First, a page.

A Manhattan appellate court has ruled that the New York Police Department (NYPD) may refuse to disclose whether it holds records on individuals swept up in its notorious Muslim spying program. The ruling invoked the Glomar doctrine, a legal principle until now only applied at the federal level, authorizing the government to refuse information requests by neither confirming nor denying the existence of secret operations.
The decision came in response to Freedom of Information lawsuits by two Muslim-American men, Samir Hashmi and Talib Abdur-Rashid. Both believed themselves to be caught up in the New York Police Department’s dragnet spying operations, Hashmi as a student at Rutgers University in New Jersey and Abdur-Rashid as an imam at a Harlem mosque. Trial courts ruled against the NYPD in Hashmi’s case, but in favor of it in Abdur-Rashid’s.
The appellate ruling sanctions the blanket denial of any requests to release information collected during at least 12 years of New York City’s mass spying. It also sets a precedent for future use in New York and in states and municipalities around the country.
Under the guise of combating terrorism, New York City’s sweeping surveillance program deployed legions of officers and informants to monitor lawful activity by Muslims. In collaboration with the CIA, the NYPD Demographics Unit compiled lists of attendees at prayer gatherings, eavesdropped at Middle Eastern groceries and infiltrated student organizations across New York and neighboring states. No aspect of life was too mundane for tracking. Informing “mosque crawlers” and undercover “rakers” compiled detailed files on where people ate, studied, watched TV, shopped and prayed.
Ethnic origin and racial background, rather than suspicion, were grounds for extensive monitoring of daily activity. Attempts were made to entrap individuals using the “create and capture” technique, whereby informants create conversations about terrorism and capture the responses in reports to police. Despite these efforts, internal NYPD documents admit the program failed to produce any terror-related charges.
The appeals court decision upholding the city’s Glomar defense has potentially far-reaching implications beyond the rights of Hashmi and Abdur-Rashid to know the extent of the attack on their individual rights. It allows police departments and other agencies to cover up potentially wide-scale violations of rights without exposure to state Freedom of Information laws. Citing “anti-terrorism” concerns, requests can be denied without detailing the reasons behind the denial, making it nearly impossible to argue against. Courts generally grant agencies a free hand to invoke Glomar once authorized.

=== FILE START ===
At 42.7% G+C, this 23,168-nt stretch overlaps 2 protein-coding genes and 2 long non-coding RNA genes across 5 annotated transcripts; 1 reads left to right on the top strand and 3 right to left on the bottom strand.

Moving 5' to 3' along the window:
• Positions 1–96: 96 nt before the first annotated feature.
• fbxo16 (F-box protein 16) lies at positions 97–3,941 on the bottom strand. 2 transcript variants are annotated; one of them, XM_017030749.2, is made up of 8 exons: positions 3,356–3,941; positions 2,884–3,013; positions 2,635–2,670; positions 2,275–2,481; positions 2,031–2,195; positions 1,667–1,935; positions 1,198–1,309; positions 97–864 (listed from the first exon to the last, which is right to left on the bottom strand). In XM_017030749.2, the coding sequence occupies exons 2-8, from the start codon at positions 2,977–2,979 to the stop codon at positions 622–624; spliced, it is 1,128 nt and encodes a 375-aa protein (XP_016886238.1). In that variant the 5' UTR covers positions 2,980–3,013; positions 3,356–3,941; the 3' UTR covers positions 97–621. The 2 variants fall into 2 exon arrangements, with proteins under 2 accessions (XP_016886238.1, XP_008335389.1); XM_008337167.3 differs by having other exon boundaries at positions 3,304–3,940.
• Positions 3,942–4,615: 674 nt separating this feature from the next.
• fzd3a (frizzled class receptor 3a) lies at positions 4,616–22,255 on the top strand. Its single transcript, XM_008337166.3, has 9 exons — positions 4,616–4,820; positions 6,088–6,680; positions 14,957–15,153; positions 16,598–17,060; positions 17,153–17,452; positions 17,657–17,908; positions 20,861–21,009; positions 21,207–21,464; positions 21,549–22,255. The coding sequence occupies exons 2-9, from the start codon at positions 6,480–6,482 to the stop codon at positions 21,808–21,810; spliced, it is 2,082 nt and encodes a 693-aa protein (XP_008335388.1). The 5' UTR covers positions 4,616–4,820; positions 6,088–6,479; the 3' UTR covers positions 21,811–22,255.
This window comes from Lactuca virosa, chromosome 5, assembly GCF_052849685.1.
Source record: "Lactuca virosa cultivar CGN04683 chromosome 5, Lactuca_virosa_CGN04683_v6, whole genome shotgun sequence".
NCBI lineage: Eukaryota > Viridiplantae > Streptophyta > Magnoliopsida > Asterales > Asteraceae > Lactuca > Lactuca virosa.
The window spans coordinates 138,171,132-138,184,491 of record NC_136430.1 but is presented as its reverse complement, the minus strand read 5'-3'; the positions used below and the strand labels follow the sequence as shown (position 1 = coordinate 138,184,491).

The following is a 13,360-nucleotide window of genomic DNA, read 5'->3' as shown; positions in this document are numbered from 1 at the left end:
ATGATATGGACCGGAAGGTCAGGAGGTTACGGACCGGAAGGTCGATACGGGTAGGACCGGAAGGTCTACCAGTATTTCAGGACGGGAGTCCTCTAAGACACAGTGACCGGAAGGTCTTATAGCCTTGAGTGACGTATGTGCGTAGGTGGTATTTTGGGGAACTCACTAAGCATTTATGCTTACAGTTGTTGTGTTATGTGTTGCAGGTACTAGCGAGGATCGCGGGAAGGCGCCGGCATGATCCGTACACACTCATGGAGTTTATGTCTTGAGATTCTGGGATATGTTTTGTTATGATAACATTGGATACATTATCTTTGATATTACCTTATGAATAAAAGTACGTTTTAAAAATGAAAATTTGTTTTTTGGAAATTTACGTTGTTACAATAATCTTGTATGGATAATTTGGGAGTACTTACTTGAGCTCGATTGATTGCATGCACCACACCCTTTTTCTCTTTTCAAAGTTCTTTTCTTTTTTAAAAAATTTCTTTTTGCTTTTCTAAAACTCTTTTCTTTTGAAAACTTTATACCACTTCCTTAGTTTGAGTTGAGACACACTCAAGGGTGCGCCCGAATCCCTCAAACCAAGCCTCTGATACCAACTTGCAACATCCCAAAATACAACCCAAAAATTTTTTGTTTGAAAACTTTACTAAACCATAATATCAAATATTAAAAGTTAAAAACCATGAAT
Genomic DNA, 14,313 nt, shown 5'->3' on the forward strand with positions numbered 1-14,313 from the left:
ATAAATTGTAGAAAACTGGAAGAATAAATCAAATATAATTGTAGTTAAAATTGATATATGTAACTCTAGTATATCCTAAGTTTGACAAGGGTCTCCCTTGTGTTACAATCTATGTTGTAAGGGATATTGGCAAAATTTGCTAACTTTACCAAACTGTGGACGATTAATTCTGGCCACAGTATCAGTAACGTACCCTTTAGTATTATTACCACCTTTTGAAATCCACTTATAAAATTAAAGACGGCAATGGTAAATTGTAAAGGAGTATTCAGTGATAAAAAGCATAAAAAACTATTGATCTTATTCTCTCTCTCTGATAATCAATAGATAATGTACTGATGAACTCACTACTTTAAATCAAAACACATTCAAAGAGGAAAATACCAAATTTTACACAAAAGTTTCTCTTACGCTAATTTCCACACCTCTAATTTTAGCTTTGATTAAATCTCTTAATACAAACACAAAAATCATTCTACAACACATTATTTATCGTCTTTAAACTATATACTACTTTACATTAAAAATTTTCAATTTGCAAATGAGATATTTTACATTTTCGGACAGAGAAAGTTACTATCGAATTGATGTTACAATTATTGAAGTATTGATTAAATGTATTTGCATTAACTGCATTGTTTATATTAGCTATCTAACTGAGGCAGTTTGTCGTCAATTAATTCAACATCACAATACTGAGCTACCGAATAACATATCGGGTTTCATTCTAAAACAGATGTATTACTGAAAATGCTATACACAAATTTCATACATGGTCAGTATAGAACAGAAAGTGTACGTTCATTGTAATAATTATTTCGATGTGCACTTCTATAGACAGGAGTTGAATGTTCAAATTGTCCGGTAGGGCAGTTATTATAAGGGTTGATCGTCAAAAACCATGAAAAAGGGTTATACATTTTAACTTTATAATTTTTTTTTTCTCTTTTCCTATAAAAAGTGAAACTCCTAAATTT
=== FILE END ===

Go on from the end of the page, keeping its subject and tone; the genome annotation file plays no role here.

The Federal government has increasingly relied upon Glomar since it was first established in 1976. In Phillippi v. CIA, a federal court granted the CIA power to skirt a Freedom of Information Act request from Rolling Stone correspondent Harriet Phillippi. The open records request sought information about the CIA’s raising of a sunken Soviet submarine by a specially outfitted ship, the Glomar. The court ruled that national security matters trumped transparency obligations under the Freedom of Information Act. Since the September 11, 2001 attacks, the CIA and Department of Defense regularly cite Glomar in denying information requests. The Obama administration relied heavily upon it as a means of cutting off inquiries into its drone assassination program, among other things.
Despite New York City Mayor Bill de Blasio’s claims to have been deeply troubled by the city’s spying operation, his administration’s continued efforts to keep elements hidden from public scrutiny reveal his policies to be less a change in substance than a change in style. In addition to invoking Glomar, de Blasio’s law department argued for dismissal of a civil rights lawsuit seeking to curtail the targeted spying on Muslims. A settlement was reached earlier this year forcing some constraints on NYPD’s spying without suspicion.
De Blasio formally disbanded the unit conducting the mass surveillance in 2014, hailing it as a “critical step forward in easing tensions between the police and the communities they serve.” Yet within a year, he and his police department commissioner, Bill Bratton, reconstituted an “anti-terror” unit as part of a revamped Strategic Response Force. The new force houses not only NYPD spying operations but also oversees demonstrations and protests in the city. Most recently these “anti-terror” units were deployed, automatic weapons in hand, to monitor demonstrations of striking Verizon workers.
In New York City and around the country, police forces have over the past decade built up substantial “anti-terror” operations, including routine spying on residents and the assembling of military grade weaponry with the active support of the Obama administration. The court ruling allowing police departments to conceal their secret programs in the name of security marks another step in this process.